This message was edited by staehpj1 on 7-24-08 @ 5:23 PM

Offline chasl84

Doing A TransAm Ride
« Reply #6 on: July 25, 2008, 05:17:07 pm »
The ride will be with one driver and a very good friend of mine.  he was
supposed to ride, but his doctor recommended he not do it due to a
knee problem.  He intends to do the whole route behind the wheel.

 You are right about a conflict with riders.  Had a long conversation
with a fella who did a TransAm along the Southern route (too hot for
me), and mentioned the very fact you mentioned about ending up by
himself.  A very good thing to keep in mind.  

How about the cost factor?  Going unsupported, no doubt, saved you a
lot of money, but if you were to make a guess, what can you figure
you'd spend/day/rider?  I'm talking about food, lodging (if you stayed
in a motel periodically), etc.  I've heard figures mentioned around $35-
$45/day would be reasonable(???)


Offline DaveB

Doing A TransAm Ride
« Reply #7 on: July 25, 2008, 10:44:02 pm »
I've heard figures mentioned around $35-$45/day...  
That sounds low to me. A hotel room is going to cost $50 - $100/night even if all of you share one room.  Campgrounds are not free, even if they are National Park or local Park campgrounds and commercial ones approach motel prices.  

Unless you are buying all of your food at grocery stores and sharing the cost, restaurant meals will cost that much and more a day and you will eat a LOT.

One more thing, your van will struggle to get 20mpg and 60 miles/day is at least three gallons of gas or $12 at today's prices.  

For two or more people traveling together, I'd allot an absolute minimum of $50/day and don't be surprised if you spend more.

As an example, on week long supported organized rides (like GOBA, RAGBRAI, etc.) where all of the transportation, "lodging", etc. is taken care of in advance, I find I spend about $30-$35/day just for food and I don't eat in lavish restaurants either.

This message was edited by DaveB on 7-25-08 @ 6:44 PM

Offline staehpj1

Doing A TransAm Ride
« Reply #8 on: July 26, 2008, 07:35:53 am »
I didn't keep good records, but we spent less than the mentioned $35-45 per day.  Food was widely variable and you can spend a lot or get off cheap with either supported or unsupported.  Cold drinks and snacks added up a lot more than we expected, but lodging was way less than we expected.  So I will only address lodging.  

We managed to stay for free a good bit (maybe half?) of the time.  We split the cost of campsites three ways so average campsite fee was probably less than $5 per person if you average in all of the free stays. Some people will want to get a room more often, but we really didn't feel the need.

We only paid a lot (~$30/3) a couple times.  We got a room once ($50/3), a cabin once ($20/3), and a tepee once ($20/3).  We stayed in churches and city parks a lot and were invited to stay in peoples homes a few times.  We had friends and relatives put us up a few times including one hotel stay.

I bought an inexpensive (but new) bike, racks, panniers, airfare, ground transportation, and some of the gear I didn't already have as well as all the expenses (including, but not limited to food and lodging) for 73 days along the way all for about $3000.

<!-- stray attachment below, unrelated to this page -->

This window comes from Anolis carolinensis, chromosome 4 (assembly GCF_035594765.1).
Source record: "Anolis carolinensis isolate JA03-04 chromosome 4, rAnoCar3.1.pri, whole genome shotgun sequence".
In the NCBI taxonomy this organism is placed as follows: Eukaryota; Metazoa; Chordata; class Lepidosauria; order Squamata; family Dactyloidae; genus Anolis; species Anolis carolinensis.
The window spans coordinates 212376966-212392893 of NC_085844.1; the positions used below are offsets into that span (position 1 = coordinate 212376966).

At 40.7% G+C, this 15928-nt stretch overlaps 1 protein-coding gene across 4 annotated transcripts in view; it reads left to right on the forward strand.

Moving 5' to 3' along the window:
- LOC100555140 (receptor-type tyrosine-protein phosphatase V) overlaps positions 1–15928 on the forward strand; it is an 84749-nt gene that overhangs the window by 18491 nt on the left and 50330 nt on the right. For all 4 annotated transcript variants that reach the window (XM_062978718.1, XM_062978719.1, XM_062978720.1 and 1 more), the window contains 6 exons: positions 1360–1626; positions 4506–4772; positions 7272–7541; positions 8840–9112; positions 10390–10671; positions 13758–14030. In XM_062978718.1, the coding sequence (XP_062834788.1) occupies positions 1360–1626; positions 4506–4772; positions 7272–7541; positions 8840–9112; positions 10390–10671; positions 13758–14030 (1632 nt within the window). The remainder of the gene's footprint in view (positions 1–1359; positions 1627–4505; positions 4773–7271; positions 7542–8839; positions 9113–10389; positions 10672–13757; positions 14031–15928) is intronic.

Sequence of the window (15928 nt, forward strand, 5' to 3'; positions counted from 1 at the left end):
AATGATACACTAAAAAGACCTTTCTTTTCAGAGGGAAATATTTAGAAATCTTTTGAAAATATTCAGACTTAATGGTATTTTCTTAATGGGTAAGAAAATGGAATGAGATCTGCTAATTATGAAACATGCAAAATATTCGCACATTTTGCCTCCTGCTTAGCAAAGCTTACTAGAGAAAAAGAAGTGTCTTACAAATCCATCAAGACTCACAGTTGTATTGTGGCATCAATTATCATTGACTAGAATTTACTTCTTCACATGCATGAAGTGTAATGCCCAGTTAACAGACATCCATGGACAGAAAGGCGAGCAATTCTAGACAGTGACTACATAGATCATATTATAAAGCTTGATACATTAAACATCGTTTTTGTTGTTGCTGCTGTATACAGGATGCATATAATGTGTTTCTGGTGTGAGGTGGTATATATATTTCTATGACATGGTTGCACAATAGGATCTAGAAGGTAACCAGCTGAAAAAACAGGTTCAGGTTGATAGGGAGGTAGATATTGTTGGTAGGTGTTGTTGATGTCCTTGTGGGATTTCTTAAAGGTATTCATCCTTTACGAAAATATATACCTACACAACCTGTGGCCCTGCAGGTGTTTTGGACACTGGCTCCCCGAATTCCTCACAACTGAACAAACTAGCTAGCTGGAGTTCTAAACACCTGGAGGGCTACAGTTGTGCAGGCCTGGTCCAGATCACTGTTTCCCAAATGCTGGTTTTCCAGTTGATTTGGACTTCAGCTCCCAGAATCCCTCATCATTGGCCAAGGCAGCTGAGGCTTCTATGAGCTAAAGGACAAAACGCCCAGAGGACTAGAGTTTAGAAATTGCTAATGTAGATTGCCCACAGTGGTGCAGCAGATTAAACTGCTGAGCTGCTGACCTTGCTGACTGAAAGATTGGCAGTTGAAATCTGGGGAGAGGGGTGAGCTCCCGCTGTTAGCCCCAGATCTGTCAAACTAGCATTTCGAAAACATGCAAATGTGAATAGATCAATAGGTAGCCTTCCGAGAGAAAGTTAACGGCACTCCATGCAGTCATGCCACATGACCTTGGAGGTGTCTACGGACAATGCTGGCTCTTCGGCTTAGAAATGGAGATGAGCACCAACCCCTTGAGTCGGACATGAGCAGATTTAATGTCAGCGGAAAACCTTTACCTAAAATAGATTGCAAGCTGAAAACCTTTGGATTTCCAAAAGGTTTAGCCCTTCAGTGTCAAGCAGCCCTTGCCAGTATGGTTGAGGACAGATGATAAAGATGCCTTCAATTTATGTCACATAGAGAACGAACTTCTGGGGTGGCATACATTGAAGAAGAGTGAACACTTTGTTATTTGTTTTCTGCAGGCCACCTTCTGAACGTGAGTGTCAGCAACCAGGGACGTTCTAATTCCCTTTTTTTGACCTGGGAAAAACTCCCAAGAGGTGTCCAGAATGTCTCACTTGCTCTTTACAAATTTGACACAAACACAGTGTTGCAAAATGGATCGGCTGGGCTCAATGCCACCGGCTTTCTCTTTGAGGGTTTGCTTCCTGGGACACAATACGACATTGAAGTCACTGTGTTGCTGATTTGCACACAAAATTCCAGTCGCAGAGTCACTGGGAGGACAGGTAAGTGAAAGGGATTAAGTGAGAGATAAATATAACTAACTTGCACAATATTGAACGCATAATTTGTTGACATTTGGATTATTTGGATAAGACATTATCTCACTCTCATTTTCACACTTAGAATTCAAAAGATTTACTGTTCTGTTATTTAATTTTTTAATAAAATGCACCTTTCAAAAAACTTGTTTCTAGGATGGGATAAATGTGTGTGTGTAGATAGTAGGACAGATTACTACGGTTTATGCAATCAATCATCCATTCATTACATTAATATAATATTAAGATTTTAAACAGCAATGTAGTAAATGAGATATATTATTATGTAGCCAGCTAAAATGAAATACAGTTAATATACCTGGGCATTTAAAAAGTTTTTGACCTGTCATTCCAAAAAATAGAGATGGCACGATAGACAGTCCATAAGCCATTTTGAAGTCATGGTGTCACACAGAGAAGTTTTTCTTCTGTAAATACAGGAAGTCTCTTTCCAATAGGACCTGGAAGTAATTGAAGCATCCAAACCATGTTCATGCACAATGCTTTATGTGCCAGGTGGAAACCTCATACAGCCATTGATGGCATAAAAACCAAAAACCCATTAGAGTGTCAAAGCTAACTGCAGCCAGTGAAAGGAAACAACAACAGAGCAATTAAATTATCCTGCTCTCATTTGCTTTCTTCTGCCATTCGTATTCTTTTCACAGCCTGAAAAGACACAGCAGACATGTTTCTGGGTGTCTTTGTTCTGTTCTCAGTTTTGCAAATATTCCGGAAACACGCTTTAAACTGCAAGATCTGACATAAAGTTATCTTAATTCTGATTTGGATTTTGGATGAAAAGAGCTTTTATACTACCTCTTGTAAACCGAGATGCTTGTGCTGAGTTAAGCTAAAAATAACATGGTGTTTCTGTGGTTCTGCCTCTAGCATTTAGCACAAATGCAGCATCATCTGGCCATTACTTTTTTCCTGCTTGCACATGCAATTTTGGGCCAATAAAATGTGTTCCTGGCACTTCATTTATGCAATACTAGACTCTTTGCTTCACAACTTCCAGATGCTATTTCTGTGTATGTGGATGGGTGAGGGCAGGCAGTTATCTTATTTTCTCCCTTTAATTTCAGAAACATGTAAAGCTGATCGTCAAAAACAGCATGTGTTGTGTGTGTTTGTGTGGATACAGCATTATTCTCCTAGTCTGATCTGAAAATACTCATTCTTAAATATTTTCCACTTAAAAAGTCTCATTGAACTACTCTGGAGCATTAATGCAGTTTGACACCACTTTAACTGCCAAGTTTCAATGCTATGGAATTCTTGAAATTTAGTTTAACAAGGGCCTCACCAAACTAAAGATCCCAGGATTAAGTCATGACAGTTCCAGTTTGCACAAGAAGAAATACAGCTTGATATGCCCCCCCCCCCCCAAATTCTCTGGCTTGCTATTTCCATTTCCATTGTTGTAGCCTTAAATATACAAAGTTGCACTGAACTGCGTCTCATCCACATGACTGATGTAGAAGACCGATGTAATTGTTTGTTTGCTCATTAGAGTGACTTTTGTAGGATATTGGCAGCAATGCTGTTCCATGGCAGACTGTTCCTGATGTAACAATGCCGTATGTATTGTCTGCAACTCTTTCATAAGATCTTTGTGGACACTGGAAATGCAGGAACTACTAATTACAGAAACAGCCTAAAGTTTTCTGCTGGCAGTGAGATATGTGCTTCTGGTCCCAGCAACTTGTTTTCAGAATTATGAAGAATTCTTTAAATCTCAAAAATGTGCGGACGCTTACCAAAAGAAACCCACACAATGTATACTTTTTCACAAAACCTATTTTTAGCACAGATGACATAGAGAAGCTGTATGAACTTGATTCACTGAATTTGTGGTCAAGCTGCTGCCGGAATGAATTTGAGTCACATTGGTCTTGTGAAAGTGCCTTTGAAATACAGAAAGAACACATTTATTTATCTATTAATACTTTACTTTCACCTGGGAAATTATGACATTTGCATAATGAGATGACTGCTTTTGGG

This message was edited by staehpj1 on 7-26-08 @ 3:37 AM

Offline chasl84

Doing A TransAm Ride
« Reply #9 on: July 26, 2008, 05:18:37 pm »
Dave,  Thanks for your thoughts.  Will take your ideas to heart.  I'm
also wondering what the price of gas will be a year from now.  Doing a
3100 plus mile trip will probably cost us a bit more than 35-45
dollars/day (exclusive of gas money). Thanks for your imput and if you
have any other bits of info, it would be greatly appreciated.


Offline chasl84

Doing A TransAm Ride
« Reply #10 on: July 26, 2008, 05:29:13 pm »
Staehpj1,  Thanks for your input and you made a point that a few
others have told us, that being some people were generous enough to
let you stay overnight for practically zilch.  We're doing this ride mainly
for the experience and at the same time we will be riding to help
support the Lance Armstrong Foundation.  $ we raise through pledges
will go mostly to the LAF, but some of that will also go to defray some
of our expenses.  When we start our campaign (this Fall) the LAF is
going to help us with advertising, etc. for the ride.  Our hope is that we
will receive some attention nationally and people will be willing to give
us some help along the way.  We all work for the US Postal Service and
you know who supported Lance when he was riding in most of the
Tours, right?  Our hope is to be able to promote this through the PO
and the LAF to raise a goodly amount.  Wish us well and thanks for the
info. We appreciate all the help we can get.

Offline staehpj1

Doing A TransAm Ride
« Reply #11 on: July 26, 2008, 08:39:43 pm »
You will be able to stay for free a lot of the time even if you have a car along.  I am pretty sure that many of the city parks will still let you stay and probably most of the churches will too.  The hiker biker sites will not and in places like Yellowstone it will be a bit trickier to be sure you have a campsite.  

All in all, you can get by pretty cheaply if you want.

I advise that you use the city parks and churches listed as free on the AC maps and also that you compare notes with other riders going the opposite way for good info on places to stay and so on.

When in doubt ask the locals.  We found the sheriff's office to be a good place to start asking in towns where you don't know where to stay.  Store clerks, and wait staff were also good for leads.  We mainly only to do this when we chose to leave the AC route for one reason or another.

I hope you have a great trip!